Foreign Corporations Don’t Consent to General Jurisdiction by Registering in NY

November 22, 2021 | Benjamin J. Wisher | Commercial Litigation | Corporate

A recent New York Court of Appeals decision clarified the contours of one of the most foundational legal principles: personal jurisdiction.

In Aybar v. Aybar, the Court, in a 5-2 decision, held that foreign corporations (i.e., corporations that are not incorporated under New York law) do not consent to general jurisdiction by registering to do business in New York and designating an agent for service of process.

The Doctrine of Personal Jurisdiction

It is a sacrosanct legal principle that, without personal jurisdiction, a court has no “power over an . . . entity.” See Amelius v. Grand Imperial LLC, 57 Misc. 3d 835, 848 (Sup. Ct., New York County 2017). Accordingly, if a court lacks personal jurisdiction over an entity, that entity may move to dismiss an action and, if successful, escape a lawsuit essentially undamaged. See New York Civil Practice Law and Rules § 3211(a)(8).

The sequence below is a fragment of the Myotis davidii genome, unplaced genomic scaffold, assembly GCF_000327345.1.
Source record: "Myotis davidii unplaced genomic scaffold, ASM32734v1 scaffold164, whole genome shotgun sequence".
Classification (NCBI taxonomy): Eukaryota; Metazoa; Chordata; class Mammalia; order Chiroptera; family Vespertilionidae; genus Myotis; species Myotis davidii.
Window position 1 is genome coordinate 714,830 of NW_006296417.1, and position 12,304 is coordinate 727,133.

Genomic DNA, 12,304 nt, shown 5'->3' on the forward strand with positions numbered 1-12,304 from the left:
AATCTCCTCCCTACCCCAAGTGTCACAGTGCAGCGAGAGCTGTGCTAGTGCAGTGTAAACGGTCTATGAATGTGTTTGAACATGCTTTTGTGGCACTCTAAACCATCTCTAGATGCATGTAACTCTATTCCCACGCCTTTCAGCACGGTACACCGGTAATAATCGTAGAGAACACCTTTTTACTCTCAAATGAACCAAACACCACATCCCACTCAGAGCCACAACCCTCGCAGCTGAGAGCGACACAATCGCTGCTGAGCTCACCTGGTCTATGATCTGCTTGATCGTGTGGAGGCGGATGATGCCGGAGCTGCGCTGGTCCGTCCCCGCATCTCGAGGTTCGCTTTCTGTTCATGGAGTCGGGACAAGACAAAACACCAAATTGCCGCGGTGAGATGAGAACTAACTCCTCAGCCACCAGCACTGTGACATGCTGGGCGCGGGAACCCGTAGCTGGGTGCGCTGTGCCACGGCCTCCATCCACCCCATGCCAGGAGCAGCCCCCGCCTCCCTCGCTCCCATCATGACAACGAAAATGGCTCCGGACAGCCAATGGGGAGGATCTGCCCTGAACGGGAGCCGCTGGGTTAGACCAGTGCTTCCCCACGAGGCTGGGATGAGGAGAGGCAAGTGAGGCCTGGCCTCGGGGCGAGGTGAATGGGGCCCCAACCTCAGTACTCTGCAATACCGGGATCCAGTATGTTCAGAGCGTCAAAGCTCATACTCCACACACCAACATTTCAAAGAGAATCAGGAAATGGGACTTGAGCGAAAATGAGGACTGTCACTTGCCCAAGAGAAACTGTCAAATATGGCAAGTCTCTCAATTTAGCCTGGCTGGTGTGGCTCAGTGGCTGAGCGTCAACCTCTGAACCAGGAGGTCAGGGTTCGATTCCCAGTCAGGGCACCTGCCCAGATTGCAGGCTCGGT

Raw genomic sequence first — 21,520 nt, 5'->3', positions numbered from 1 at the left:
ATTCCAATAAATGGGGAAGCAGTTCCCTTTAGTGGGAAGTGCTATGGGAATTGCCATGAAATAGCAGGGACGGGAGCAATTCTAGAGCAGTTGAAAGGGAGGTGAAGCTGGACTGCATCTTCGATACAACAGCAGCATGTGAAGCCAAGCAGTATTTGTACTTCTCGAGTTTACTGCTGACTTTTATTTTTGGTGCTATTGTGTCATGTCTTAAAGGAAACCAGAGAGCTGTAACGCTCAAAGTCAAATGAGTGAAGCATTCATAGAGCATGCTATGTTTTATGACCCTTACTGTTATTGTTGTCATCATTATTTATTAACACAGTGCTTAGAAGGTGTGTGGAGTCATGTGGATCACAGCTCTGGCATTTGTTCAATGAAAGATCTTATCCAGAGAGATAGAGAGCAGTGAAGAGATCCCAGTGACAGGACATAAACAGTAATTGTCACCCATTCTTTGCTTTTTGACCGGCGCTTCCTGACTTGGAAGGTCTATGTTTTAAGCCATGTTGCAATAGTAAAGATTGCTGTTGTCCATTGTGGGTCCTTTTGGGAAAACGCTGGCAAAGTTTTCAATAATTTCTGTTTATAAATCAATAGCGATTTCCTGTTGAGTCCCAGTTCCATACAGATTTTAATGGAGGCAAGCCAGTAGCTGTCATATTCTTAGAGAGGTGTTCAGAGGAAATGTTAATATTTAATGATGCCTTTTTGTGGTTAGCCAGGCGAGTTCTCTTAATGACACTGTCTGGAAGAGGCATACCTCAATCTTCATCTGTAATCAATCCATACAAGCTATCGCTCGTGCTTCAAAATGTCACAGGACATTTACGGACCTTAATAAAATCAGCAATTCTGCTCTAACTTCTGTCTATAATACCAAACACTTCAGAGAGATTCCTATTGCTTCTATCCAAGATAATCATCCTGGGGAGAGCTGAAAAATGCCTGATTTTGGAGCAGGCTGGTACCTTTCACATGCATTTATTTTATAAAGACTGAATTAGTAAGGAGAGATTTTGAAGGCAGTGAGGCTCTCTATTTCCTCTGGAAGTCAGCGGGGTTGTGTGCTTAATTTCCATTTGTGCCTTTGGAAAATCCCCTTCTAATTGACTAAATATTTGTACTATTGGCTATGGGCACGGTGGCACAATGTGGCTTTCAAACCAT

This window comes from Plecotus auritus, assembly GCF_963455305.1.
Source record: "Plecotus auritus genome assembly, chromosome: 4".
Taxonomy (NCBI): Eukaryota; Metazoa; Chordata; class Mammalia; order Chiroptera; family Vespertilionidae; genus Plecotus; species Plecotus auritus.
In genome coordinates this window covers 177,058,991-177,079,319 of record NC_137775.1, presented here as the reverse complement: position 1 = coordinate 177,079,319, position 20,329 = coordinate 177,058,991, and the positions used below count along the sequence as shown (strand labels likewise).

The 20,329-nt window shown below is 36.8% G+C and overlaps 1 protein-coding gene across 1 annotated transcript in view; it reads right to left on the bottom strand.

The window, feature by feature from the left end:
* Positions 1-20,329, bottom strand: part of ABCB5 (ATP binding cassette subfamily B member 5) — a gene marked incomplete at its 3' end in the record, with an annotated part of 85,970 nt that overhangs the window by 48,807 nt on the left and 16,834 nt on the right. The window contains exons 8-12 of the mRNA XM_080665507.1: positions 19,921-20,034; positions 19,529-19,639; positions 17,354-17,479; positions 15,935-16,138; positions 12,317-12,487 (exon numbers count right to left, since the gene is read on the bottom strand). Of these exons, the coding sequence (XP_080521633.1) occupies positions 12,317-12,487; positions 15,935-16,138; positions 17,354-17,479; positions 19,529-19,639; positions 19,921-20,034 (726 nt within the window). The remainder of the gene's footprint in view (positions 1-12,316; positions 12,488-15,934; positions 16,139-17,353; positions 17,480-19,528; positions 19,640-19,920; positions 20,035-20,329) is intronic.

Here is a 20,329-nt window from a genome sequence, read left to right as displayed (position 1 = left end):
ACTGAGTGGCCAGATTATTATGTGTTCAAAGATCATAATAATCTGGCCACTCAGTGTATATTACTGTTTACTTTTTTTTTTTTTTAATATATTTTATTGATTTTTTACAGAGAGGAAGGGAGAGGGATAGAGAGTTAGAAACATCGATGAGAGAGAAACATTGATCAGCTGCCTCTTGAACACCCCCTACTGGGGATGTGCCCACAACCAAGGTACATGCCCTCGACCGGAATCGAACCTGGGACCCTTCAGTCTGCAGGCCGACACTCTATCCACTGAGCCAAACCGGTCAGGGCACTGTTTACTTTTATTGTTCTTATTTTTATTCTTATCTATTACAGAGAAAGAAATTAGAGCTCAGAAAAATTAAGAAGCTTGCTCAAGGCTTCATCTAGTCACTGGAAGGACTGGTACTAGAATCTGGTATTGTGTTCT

Generally, personal jurisdiction may only be exercised over a party via the subsumed doctrines of specific jurisdiction or general jurisdiction. See Amelius, 57 Misc.3d at 848. Specific jurisdiction is narrow in that it only permits a court to exercise personal jurisdiction over a litigant insofar the litigant has “purposefully avail[ed] itself of the privilege of conducting activities” within the state in which the court sits. See J. McIntyre Mach., Ltd. v. Nicastro, 564 U.S. 873, 880 (2011). In other words, a litigant must maintain “minimum contacts” with the state in which the court sits for the court to exercise specific jurisdiction over the litigant and such exercise of specific jurisdiction must relate to the “minimum contacts” maintained by the litigant. See Int’l Shoe Co. v. State of Wash., Off. of Unemployment Comp. & Placement, 326 U.S. 310, 316 (1945). For example, in a products liability case, a New York court cannot exercise specific jurisdiction over a foreign corporation which only sold the product(s) at issue to the State of Georgia. That is because, in that scenario, the foreign corporation has not “purposefully availed” itself to the State of New York to sell the products at issue. Therefore, that foreign corporation maintains no “minimum contacts” with the State of New York with respect to sold product(s). Conversely, if the foreign corporation did purposefully sell the product(s) within the State of New York, a New York court could exercise specific jurisdiction over the foreign corporation in a products liability case related to the sold product(s). Compare J. McIntyre Mach., Ltd., 564 U.S. at 887; Int’l Shoe Co., 326 U.S. at 321.